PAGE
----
Table of contents
Code: Wrong data offsets in structure traversal Code: Layout out of order in respect to material parameters Code: Textures in default expression result in multiple entries
- Docs: Difference between 'get_target_argument_block' and 'create_target_argument_block' is not sufficiently clear
- Docs: State offset never equals '~mi::State(0)' or '~0u' in traversal
- Docs: Confusing wording, "known" vs. "unknown" resource indices
EDIT: There are some more when using link units, that I’ll group with the link unit issues.
[s]1. Wrong data offsets in structure traversal
Using code to prints the argument block
Handle< ITarget_argument_block > block_data( /* ... */ ); Handle< ITarget_value_layout > block_layout( /* ... */ ); dump_argument_block( block_layout.get(), block_data->get_data() );
we can observe that structure members always have a zero offset. It could be possible to work around this limitation by adding up the size of previous struct members IFF that size includes padding for alignment. Can you confirm whether this is the case?
Summing up the entires further reveals that we don’t end up at the reported total size of the argument block after traversal.[/s]
[s]2. Layout out of order in respect to material parameters
I could observe a material with ‘color, float3, color’ parameters (in that order) yield a traversal order of ‘color, color, float3’. Since there is no way to acquire the parameter name, this seems to be a show stopper for using target argument blocks right now.[/s]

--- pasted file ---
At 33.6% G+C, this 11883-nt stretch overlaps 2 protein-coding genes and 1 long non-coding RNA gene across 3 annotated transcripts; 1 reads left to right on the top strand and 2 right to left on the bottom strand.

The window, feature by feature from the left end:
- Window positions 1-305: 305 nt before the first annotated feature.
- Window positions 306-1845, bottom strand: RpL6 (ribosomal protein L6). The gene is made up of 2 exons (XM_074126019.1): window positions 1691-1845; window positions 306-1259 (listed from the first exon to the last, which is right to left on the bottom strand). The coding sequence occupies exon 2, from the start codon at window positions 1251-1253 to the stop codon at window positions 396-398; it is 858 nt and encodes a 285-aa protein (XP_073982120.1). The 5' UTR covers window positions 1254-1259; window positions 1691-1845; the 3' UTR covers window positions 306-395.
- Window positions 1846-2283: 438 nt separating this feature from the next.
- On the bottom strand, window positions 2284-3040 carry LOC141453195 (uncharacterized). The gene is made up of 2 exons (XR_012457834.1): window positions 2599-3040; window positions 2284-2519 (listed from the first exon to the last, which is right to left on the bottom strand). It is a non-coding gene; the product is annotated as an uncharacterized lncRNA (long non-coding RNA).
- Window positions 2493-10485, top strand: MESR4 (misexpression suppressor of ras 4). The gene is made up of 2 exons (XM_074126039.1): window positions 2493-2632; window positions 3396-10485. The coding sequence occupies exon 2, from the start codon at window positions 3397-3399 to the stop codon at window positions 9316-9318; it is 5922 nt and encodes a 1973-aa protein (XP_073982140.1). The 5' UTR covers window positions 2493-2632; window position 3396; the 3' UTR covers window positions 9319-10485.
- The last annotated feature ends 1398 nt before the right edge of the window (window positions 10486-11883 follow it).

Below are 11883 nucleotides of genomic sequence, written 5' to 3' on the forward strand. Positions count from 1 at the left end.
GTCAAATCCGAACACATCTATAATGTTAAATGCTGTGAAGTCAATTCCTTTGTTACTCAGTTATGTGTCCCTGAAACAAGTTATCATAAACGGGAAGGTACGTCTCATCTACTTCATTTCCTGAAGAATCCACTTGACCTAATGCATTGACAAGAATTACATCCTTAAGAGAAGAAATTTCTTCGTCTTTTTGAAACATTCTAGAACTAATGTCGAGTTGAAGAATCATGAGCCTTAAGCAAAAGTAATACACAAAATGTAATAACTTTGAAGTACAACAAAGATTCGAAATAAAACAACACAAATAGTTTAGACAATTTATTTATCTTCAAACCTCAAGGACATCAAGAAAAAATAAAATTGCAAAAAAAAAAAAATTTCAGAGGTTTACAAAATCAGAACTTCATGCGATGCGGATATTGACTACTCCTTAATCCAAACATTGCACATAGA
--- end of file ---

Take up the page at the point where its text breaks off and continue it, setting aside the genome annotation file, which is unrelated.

[s]3. Textures in default expression result in multiple entries
Things get really wild when we have a default expression that contains a texture fetch. Then we get many entries for that texture. The obvious expectation would be that we just get an input of type ‘texture_return’, however, that might be too naive since we might want to let the integrating code know how to wire up that input by default somehow (but the default structurally differs from the input in that case)…[/s]
4. Difference between ‘get_target_argument_block’ and ‘create_target_argument_block’ is not sufficiently clear
In fact, I have yet to figure that one out myself. The current breakage doesn’t exactly make it easy to do that experimentally. What’s the justification for both variants’ existence? Looking at 3, I suspect we might have something conceptually half-baked here.
5. State offset never equals ‘~mi::State(0)’ or ‘~0u’ in traversal
The docs for ‘ITarget_value_layout::get_nested_state’ are lying:
The returned state’s ‘m_state_offs’, being a 32-bit unsigned integer, can never be equal to the 64-bit unsigned integer '~mi::Size(0)` with all bits set and no sign extension happening.
In practice, it also never happens to equal ‘~0u’ (a 32-bit integer with all bits set, which would be an obvious guess under “error correction by common sense”), which can easily be verified with a conditional breakpoint in line 38 of above code.
Just removing that sentence from the docs will fix it.
6. Confusing wording, “known” vs. “unknown” resource indices
We have a “resource id” by which you identify the resource in your handler code. Then there’s an “index of the resource reference” (with separate index spaces for different types of resources) that describes the use of a resource in MDL target code. The former defaults to the latter, but can be changed in the target argument block if you use class compilation. A callback is provided to map resource paths to ids in this context.
With a wording like that, instead of talking about “known” vs “unknown” resource indices and what is known when, the whole story becomes rather obvious and approximately thousand times easier/faster to grok for the reader.